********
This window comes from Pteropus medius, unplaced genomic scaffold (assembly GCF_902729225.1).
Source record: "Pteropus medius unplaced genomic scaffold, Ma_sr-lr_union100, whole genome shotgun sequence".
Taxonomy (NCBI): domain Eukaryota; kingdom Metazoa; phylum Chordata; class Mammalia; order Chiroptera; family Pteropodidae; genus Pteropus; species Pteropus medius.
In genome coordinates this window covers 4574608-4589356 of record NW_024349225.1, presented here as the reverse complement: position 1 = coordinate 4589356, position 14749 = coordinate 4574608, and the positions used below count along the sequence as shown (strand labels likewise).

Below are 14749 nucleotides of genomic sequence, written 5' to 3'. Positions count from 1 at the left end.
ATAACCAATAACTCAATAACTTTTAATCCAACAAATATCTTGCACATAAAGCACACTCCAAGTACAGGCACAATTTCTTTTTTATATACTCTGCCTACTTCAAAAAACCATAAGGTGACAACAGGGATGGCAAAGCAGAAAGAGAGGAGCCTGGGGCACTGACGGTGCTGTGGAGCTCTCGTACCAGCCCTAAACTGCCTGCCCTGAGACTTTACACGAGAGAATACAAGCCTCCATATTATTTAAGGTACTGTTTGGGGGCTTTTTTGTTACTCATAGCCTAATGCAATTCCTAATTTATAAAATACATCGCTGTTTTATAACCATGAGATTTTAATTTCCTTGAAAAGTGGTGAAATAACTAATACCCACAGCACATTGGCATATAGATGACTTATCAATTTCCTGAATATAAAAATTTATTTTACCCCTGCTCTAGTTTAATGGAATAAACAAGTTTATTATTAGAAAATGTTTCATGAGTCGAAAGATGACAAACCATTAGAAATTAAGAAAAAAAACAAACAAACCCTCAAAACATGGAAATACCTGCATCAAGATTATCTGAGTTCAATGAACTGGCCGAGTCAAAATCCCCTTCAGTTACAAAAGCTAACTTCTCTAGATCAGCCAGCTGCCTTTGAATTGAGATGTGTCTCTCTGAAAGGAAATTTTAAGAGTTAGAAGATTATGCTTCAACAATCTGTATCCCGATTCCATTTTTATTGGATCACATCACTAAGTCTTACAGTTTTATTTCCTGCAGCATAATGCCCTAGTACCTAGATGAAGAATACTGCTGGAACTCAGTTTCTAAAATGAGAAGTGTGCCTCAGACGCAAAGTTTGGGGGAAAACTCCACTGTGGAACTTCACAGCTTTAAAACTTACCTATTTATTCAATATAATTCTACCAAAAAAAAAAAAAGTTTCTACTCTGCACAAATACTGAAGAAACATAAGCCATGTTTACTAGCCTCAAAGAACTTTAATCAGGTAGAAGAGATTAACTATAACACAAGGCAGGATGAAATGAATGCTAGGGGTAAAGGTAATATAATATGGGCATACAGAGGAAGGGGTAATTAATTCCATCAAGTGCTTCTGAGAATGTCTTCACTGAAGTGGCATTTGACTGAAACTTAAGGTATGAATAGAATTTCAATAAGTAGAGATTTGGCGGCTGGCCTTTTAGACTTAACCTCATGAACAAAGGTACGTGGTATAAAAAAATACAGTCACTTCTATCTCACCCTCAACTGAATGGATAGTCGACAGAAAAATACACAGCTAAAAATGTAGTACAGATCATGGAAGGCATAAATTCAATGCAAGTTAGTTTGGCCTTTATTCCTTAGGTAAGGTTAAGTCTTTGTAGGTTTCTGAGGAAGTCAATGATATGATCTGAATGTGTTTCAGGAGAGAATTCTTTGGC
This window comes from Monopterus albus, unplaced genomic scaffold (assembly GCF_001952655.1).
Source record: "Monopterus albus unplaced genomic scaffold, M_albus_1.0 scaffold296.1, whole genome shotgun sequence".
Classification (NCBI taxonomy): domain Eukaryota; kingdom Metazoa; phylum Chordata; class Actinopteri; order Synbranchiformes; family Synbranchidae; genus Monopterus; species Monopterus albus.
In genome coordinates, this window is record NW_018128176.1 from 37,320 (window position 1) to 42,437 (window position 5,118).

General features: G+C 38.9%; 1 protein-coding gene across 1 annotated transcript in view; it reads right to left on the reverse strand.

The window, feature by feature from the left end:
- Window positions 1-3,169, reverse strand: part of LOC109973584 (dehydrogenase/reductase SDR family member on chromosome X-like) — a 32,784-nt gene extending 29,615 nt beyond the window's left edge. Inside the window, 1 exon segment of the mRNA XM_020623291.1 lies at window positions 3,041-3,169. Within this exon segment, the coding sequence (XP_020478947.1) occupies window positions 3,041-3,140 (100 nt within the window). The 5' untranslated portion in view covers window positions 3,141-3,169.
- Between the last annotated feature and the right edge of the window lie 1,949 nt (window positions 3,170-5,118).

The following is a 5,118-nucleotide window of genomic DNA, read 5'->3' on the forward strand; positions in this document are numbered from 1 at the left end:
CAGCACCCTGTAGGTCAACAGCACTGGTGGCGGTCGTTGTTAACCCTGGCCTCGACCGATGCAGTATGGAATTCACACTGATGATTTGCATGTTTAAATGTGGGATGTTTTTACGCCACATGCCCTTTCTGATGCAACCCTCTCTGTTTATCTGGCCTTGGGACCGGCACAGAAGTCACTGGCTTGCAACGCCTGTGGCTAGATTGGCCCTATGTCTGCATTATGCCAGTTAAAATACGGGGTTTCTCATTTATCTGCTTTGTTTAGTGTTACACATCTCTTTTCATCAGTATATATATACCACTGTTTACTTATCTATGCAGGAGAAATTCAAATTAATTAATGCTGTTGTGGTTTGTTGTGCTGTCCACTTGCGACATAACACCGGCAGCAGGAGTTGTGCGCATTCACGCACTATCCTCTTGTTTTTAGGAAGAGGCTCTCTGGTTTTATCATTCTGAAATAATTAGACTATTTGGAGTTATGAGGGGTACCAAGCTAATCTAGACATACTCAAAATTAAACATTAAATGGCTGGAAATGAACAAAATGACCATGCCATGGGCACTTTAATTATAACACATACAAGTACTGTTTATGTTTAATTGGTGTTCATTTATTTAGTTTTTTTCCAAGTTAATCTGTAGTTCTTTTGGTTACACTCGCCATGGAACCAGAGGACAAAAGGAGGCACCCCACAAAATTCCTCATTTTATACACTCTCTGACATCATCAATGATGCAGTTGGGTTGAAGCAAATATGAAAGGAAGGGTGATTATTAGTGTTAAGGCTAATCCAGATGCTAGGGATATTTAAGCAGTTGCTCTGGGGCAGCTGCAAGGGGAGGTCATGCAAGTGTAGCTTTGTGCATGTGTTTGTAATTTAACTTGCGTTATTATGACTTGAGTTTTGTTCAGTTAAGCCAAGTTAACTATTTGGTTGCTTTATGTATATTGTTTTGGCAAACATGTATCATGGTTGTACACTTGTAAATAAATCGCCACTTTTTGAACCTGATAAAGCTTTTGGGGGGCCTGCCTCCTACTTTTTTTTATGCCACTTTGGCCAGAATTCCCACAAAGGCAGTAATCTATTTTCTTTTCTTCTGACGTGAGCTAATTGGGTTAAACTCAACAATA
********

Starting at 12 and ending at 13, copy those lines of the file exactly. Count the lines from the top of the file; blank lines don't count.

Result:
The window, feature by feature from the left end:
- Window positions 1-3,169, reverse strand: part of LOC109973584 (dehydrogenase/reductase SDR family member on chromosome X-like) — a 32,784-nt gene extending 29,615 nt beyond the window's left edge. Inside the window, 1 exon segment of the mRNA XM_020623291.1 lies at window positions 3,041-3,169. Within this exon segment, the coding sequence (XP_020478947.1) occupies window positions 3,041-3,140 (100 nt within the window). The 5' untranslated portion in view covers window positions 3,141-3,169.